Your leaking thatched hut during the restoration of a pre-Enlightenment state.


Hello, my name is Judas Gutenberg and this is my blaag (pronounced as you would the vomit noise "hyroop-bleuach").


decay & ruin
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Irving housing

got that wrong

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Backwoods Home
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Like my brownhouse:
   tamales in the graveyard
Saturday, January 28 2023
During our normal Saturday morning in front of the fire, Gretchen and I came up with a hilarious idea for a comic routine. It would feature an improv troupe where someone unexpectedly says something incredibly racist and then, because the rules of improv are to always have an attitude of "yes, and...," the next person would just have to go with it. (This, of course, came after Gretchen said something about the Chinese being "a wily people," and I agreed, saying something so racist that I will not be repeating it here.)
Later, I did a little (as they call it in Letterkenny) "chorin'." I went across the Farm Road and brought home two long pieces of smallish skeletonized chestnut oak, though I didn't bother cutting it up. Instead, I split up pieces of a thick chunk of that big damp red oak, some pieces of which I began drying on the top of the woodstove.
Gretchen wanted to go to the Kingston Farmers' Market, which (in winter) is held inside the Old Dutch Church. So we drove with the dogs to Uptown, leaving them in the car while we shopped for the things we wanted. It was nearing the end of the Farmer's Market when we arrived, though it was still bustling with activity, and there were two musicians playing folk music and a pair of gentlemen using the stage to play a rousing game of chess. While indoors in that environment, we wore masks so as to limit our exposure to covid before some international traveling we will soon be doing. The things we bought included a box of grapes, a few tart apples, a box of kimchi, a four-pack of a locally-brewed porter (porters are hard to find in a conventional grocery store), and four black bean tamales from the Mexican woman who used to run a restaurant out of the place where the fancy Italian restaurant Tony & Nicks now resides. We also got a large order of mushroom chowder soup from some vegan ready-to-eat food vendor operating out of the church's kitchen. The weather at the time was so nice (especially for a day in late January) that we sat down at a picnic table amongst the ancient gravestones and ate tamales.

Later Gretchen and I went to visit our friends the photogenic vegan Buddhists, whom we hadn't seen in years. K-y, the female half of that couple is extremely neurotic about covid, so much so that the last time they saw us (early in the pandemic) they brought their own wine glasses to an informal gathering out on our east deck. Part of what's going on is extreme anxiety about their cats, which (I think) she fears will catch covid. This sounds insane, and I could be wrong about this, but I wouldn't be surprised. Today we sat with them on their deck next to a stainless steel firepit that I made the mistake of resting my socked foot against. It immediately melted the plastic material of my sock, leaving a black smudge on the side. Most of our conversation today concerned medical problems. We discussed, for example, Powerful's heart transplant and the fact that he's now living by himself in Albany and likely eating himself to death by following the kind of diet he defaults to when not living in a vegan household. Then K-y told us about the death of her mother, who was wearing one of those shock-inducing implanted defribrillators, which had to be deactivated so she could die in peace. Somehow K-y transitioned without my noticing to a discussion of one of her cat's medical problems, which included a hernia that made all her intestines move up into her chest cavity, and I thought K-y was still talking about her mother.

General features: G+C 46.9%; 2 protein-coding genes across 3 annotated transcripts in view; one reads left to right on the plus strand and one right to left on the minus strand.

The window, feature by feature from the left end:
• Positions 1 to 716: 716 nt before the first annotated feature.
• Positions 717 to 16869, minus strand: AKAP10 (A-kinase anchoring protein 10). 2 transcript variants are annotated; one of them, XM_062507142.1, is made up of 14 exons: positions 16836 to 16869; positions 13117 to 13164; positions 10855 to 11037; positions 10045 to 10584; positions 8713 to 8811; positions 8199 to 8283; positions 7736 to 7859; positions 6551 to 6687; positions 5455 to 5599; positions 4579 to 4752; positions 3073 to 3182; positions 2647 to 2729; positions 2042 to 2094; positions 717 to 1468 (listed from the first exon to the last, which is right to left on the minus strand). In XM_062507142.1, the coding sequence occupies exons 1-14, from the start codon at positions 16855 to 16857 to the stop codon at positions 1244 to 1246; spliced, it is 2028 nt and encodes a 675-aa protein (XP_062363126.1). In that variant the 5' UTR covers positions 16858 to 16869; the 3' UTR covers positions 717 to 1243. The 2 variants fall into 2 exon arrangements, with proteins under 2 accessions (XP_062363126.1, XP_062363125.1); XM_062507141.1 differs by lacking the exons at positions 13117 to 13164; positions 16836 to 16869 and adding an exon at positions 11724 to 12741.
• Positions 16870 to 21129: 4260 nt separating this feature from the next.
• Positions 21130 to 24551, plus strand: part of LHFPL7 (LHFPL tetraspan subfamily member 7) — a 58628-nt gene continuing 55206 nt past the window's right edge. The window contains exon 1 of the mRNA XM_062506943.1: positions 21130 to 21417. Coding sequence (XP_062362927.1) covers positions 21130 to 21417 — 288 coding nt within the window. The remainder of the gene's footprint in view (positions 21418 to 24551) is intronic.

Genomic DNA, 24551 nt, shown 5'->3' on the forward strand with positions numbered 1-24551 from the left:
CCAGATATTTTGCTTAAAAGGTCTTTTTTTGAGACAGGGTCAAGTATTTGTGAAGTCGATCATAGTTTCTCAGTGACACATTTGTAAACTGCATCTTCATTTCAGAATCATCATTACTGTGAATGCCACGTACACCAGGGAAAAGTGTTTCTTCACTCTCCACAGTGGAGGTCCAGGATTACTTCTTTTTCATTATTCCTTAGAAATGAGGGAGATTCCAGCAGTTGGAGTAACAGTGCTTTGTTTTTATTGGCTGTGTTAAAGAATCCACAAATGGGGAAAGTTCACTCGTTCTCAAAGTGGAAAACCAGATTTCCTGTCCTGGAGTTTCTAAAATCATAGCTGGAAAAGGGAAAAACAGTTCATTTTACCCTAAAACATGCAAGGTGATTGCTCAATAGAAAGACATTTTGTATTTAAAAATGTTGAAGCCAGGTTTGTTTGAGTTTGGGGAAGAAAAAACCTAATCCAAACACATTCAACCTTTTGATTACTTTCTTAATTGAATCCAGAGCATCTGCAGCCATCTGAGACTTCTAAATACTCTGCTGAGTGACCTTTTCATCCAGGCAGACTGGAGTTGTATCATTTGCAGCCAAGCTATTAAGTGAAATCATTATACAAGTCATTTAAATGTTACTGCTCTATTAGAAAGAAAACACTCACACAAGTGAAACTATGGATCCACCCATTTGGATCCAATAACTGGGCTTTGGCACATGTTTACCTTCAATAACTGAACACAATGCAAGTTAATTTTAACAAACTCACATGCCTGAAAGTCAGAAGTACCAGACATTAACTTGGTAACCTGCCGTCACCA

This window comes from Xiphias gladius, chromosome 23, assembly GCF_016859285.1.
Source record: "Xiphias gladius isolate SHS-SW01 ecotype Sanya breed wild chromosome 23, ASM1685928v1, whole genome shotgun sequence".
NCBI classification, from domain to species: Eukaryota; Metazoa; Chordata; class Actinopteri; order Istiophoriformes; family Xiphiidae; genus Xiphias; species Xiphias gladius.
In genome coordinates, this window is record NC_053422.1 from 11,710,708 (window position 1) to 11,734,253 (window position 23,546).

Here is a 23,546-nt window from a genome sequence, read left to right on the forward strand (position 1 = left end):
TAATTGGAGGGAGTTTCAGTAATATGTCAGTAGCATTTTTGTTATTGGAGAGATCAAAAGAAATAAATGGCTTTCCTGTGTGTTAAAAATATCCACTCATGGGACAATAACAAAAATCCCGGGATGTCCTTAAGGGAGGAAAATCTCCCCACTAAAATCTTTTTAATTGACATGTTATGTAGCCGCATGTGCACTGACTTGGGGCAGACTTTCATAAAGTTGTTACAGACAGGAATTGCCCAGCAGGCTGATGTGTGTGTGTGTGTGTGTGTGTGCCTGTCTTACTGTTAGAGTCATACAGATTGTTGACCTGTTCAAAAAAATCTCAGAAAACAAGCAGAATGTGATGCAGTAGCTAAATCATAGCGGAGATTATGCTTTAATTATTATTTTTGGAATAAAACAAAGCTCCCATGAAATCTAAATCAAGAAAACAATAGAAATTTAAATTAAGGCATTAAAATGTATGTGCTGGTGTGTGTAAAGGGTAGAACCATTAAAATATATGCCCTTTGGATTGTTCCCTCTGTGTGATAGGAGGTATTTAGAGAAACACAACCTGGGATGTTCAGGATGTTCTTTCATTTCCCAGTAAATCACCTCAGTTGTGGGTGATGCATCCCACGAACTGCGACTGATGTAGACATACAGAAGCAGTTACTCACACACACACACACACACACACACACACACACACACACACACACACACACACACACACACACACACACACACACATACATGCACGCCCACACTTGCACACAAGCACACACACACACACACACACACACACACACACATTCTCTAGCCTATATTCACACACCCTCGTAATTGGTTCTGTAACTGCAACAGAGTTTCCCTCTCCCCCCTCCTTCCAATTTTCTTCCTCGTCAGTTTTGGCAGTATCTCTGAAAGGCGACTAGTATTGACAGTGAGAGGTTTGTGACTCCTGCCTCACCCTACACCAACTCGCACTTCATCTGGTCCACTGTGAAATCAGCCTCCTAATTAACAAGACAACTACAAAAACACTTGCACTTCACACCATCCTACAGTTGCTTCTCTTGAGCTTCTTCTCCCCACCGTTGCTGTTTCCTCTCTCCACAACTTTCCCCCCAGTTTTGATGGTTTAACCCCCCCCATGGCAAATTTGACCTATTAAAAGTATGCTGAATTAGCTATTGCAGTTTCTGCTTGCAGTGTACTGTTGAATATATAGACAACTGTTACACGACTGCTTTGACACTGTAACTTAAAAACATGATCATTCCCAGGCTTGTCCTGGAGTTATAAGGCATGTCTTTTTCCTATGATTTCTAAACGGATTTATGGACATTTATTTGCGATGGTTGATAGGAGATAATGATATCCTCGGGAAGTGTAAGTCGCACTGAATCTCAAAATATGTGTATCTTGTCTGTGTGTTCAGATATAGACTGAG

Next the four of us got into the hot tub, and then the conversation lingered for a very long time on K-ys medical problems, some of which she blames (without sufficient supporting evidence, in my opinion) on covid vaccinations. It seemed more plausible to me that lifestyle changes resulting from the pandemic (which may have aggravated K-y's eating disorders) were more likely the culprit. At some point during all this, I started feeling woozy from the hot water and had to get out and lie on the deck nearby, next to some scatterered lumps of lingering snow. The others were a little concerned, wondering if maybe I shouldn't've had that second beer. (C-s, the male half of the couple, had eaten an cannabis edible and perhaps that heightened his empathy and concern.)
Mercifully at some point the conversation turned to our cabin, and we stopped talking about medical problems. I understand that when one has medical problems, that's all one wants to talk about. But it makes for an oppressive social gathering. Maybe when I'm old and decrepit and have my own aches and pains to complain about, I'll feel differently.


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